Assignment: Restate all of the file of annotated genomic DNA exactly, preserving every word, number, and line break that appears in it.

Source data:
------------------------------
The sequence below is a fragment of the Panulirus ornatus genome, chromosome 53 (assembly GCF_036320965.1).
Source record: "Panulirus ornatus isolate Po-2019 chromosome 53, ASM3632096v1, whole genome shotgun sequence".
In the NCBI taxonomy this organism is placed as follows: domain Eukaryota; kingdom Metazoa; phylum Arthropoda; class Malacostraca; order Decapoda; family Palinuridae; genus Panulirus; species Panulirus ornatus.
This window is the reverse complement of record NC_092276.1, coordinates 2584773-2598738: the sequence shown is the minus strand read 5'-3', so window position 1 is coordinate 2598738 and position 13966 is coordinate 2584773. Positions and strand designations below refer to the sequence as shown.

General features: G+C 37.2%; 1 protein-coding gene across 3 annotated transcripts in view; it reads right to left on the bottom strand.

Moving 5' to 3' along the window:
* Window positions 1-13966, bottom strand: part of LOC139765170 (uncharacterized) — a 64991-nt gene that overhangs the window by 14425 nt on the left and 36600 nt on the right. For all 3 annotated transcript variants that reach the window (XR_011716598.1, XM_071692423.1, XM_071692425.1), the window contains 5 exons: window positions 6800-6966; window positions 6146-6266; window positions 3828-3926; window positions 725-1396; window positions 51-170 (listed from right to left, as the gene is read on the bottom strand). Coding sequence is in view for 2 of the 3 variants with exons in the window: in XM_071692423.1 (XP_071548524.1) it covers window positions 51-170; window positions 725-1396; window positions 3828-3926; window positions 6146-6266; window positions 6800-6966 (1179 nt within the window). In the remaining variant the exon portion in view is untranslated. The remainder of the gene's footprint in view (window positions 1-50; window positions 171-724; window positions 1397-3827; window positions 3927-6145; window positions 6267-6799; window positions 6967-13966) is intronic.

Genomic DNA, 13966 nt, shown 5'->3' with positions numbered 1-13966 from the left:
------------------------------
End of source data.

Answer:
The sequence below is a fragment of the Panulirus ornatus genome, chromosome 53 (assembly GCF_036320965.1).
Source record: "Panulirus ornatus isolate Po-2019 chromosome 53, ASM3632096v1, whole genome shotgun sequence".
In the NCBI taxonomy this organism is placed as follows: domain Eukaryota; kingdom Metazoa; phylum Arthropoda; class Malacostraca; order Decapoda; family Palinuridae; genus Panulirus; species Panulirus ornatus.
This window is the reverse complement of record NC_092276.1, coordinates 2584773-2598738: the sequence shown is the minus strand read 5'-3', so window position 1 is coordinate 2598738 and position 13966 is coordinate 2584773. Positions and strand designations below refer to the sequence as shown.

General features: G+C 37.2%; 1 protein-coding gene across 3 annotated transcripts in view; it reads right to left on the bottom strand.

Moving 5' to 3' along the window:
* Window positions 1-13966, bottom strand: part of LOC139765170 (uncharacterized) — a 64991-nt gene that overhangs the window by 14425 nt on the left and 36600 nt on the right. For all 3 annotated transcript variants that reach the window (XR_011716598.1, XM_071692423.1, XM_071692425.1), the window contains 5 exons: window positions 6800-6966; window positions 6146-6266; window positions 3828-3926; window positions 725-1396; window positions 51-170 (listed from right to left, as the gene is read on the bottom strand). Coding sequence is in view for 2 of the 3 variants with exons in the window: in XM_071692423.1 (XP_071548524.1) it covers window positions 51-170; window positions 725-1396; window positions 3828-3926; window positions 6146-6266; window positions 6800-6966 (1179 nt within the window). In the remaining variant the exon portion in view is untranslated. The remainder of the gene's footprint in view (window positions 1-50; window positions 171-724; window positions 1397-3827; window positions 3927-6145; window positions 6267-6799; window positions 6967-13966) is intronic.

Genomic DNA, 13966 nt, shown 5'->3' with positions numbered 1-13966 from the left: